You may think that your partner has been faithful and loving to you, and will not spread the virus. But what if your partner does not know that he already has HIV. A person can be HIV-positive for years without symptoms. Besides, how sure are you about your partner's sexual history? Also, HIV can be transmitted through non-sexual activities, such as blood transfusion and the sharing of injection needles regardless of whether he or she has remained faithful. To be safe, use a condom during sex and get your partner and yourself tested for HIV
HIV/AIDS cannot be transmitted during oral sex
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Transmission of HIV occurs when there is an exchange of body fluids (such as semen, vaginal fluids, breast milk, blood or pre-ejaculatory fluids) and is also possible during oral sex. It can also transmit in case of open wounds, such as cuts, sores and abrasions in the mouth or gums, infection in the throat or mouth, which is inflamed. There may also be abrasions or sores on the penis or vagina. It is best to avoid oral sex if you have any cuts, sores or abrasions, or if you have a sexually transmitted infection. Otherwise, it is advisable to use condoms when engaging in oral sex.
HIV infected person shouldn't start drug therapy until he or she gets very sick
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Even when you're feeling great, HIV is making copies of itself and is attacking your body. When you finally start feeling sick, HIV has already made a hole in your immune system. At that point, nothing can bring it fully back to normal. To protect your immune system, most experts think you should start HIV medicines before you become very ill. Because these drugs reduce your 'viral load' or the amount of virus present in your blood, they also reduce your chances of passing HIV to others.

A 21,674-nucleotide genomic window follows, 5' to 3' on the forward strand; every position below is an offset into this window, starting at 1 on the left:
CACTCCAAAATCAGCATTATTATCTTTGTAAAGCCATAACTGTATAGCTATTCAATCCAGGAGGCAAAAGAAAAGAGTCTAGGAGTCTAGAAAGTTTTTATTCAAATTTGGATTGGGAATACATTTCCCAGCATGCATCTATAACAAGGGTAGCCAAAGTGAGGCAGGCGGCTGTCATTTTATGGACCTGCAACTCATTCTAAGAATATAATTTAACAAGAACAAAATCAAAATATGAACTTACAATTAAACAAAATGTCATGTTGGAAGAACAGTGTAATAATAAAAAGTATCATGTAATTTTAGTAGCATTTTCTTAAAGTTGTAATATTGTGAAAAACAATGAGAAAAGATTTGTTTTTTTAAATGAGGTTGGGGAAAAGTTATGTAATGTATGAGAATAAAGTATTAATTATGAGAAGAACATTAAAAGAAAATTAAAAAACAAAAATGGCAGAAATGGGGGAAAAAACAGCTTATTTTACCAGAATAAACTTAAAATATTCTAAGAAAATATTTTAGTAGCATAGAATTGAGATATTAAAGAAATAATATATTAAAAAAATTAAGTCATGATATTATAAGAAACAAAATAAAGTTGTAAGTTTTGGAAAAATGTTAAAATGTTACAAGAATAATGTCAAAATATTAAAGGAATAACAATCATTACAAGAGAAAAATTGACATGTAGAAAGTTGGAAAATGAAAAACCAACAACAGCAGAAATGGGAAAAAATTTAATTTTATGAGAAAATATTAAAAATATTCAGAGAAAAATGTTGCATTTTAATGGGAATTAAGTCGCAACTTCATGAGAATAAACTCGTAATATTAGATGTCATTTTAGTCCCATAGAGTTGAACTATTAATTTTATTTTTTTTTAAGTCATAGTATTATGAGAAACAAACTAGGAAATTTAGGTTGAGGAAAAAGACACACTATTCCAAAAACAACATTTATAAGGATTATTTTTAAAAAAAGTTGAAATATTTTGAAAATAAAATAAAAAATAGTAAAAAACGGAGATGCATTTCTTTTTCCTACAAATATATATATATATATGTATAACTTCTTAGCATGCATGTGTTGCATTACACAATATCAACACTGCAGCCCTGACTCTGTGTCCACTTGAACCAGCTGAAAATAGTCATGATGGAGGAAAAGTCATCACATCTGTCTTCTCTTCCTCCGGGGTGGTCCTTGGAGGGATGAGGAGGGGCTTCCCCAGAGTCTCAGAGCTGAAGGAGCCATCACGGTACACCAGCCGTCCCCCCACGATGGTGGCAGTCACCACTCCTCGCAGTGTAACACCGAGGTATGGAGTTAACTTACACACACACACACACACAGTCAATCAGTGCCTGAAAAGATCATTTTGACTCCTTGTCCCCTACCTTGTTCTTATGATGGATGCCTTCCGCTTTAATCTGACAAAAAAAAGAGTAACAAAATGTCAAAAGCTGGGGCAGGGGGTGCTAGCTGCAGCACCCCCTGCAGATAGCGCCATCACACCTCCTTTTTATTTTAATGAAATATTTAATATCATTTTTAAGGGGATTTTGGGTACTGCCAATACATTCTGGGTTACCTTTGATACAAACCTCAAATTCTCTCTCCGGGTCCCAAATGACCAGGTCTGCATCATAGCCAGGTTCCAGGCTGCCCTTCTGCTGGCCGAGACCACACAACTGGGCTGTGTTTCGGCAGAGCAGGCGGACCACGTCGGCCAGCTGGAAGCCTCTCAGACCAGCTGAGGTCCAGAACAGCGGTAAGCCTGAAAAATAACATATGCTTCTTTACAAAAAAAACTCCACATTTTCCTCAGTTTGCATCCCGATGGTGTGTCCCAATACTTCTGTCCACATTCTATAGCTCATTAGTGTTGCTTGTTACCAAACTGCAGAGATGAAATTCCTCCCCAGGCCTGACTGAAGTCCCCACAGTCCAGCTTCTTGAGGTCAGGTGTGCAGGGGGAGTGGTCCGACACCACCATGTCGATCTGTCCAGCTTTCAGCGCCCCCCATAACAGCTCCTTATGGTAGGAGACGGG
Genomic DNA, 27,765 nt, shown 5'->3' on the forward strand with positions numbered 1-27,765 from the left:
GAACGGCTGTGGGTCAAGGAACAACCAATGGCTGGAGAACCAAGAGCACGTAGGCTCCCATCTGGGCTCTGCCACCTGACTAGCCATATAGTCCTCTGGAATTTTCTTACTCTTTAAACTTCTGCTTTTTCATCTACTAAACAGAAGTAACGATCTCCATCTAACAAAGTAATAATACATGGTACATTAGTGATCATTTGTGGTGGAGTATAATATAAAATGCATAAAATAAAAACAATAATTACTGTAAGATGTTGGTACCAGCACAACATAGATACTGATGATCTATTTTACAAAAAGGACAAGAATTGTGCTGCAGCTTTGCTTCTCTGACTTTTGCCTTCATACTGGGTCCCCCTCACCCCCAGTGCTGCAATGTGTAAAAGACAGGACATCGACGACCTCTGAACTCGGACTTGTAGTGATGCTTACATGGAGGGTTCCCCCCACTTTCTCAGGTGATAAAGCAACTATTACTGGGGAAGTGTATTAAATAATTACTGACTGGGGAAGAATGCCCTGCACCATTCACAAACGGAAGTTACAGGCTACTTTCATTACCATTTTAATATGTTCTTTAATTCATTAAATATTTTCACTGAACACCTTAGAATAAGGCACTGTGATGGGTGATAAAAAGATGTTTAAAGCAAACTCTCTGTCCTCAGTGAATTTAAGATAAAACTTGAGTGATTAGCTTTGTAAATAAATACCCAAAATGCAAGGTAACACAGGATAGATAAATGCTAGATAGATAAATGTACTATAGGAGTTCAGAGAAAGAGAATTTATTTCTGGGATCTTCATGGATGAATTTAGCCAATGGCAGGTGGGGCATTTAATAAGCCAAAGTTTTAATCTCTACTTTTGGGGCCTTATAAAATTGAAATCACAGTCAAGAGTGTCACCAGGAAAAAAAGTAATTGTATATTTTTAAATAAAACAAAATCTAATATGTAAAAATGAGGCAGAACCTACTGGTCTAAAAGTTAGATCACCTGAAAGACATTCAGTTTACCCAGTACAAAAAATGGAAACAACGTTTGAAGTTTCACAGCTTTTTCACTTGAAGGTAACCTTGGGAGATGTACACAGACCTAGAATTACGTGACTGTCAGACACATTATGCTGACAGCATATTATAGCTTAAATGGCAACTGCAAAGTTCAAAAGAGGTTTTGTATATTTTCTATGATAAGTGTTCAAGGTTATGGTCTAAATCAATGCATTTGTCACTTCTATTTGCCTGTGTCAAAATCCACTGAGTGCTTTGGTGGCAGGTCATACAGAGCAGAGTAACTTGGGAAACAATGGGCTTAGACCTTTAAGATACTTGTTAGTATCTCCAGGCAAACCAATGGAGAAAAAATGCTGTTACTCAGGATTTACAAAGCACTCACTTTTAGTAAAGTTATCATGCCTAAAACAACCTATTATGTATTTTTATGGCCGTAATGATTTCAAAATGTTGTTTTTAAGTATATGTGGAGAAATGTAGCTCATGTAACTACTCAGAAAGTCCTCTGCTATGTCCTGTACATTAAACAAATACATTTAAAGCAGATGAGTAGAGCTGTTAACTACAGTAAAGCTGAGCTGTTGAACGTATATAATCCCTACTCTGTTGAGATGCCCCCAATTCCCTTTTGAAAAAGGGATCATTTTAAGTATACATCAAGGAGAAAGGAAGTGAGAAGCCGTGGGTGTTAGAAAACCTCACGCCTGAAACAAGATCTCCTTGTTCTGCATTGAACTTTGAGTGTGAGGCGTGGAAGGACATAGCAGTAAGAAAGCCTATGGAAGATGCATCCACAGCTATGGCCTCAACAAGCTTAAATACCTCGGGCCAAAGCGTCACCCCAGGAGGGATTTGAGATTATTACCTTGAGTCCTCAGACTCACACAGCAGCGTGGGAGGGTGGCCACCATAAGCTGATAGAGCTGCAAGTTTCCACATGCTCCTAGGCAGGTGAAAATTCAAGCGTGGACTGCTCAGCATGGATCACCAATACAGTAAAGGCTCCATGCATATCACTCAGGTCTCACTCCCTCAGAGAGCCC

However, taking HIV treatment does not guarantee that you will not infect others. Regular check-up will help you and all developed countries and WHO's guideline 2015 says that all HIV infected should start Antiretroviral Therapy (ART) immediately irrespective of clinical symptoms present or not and irrespective of CD4 count.
HIV infected person can not have a HIV free baby
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A woman who knows about her HIV infection early in pregnancy and is treated has about a 2 percent chance of having a baby with HIV. Without treatment, this risk is about 30 to 40 percent. All pregnant women should be tested for HIV. A woman with HIV should not breastfeed her baby because that is another way to pass the virus. There are other ways like Medicine to prevent HIV in your kids.
Getting HIV/AIDS is like a death sentence
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Although HIV/AIDS has no cure, it can be treated. There has been tremendous progress in treatment for HIV over the years. A person living with HIV/AIDS can now continue to live a strong and productive life for many years. Life expectancy and quality of life can be as good as non HIV infected individual.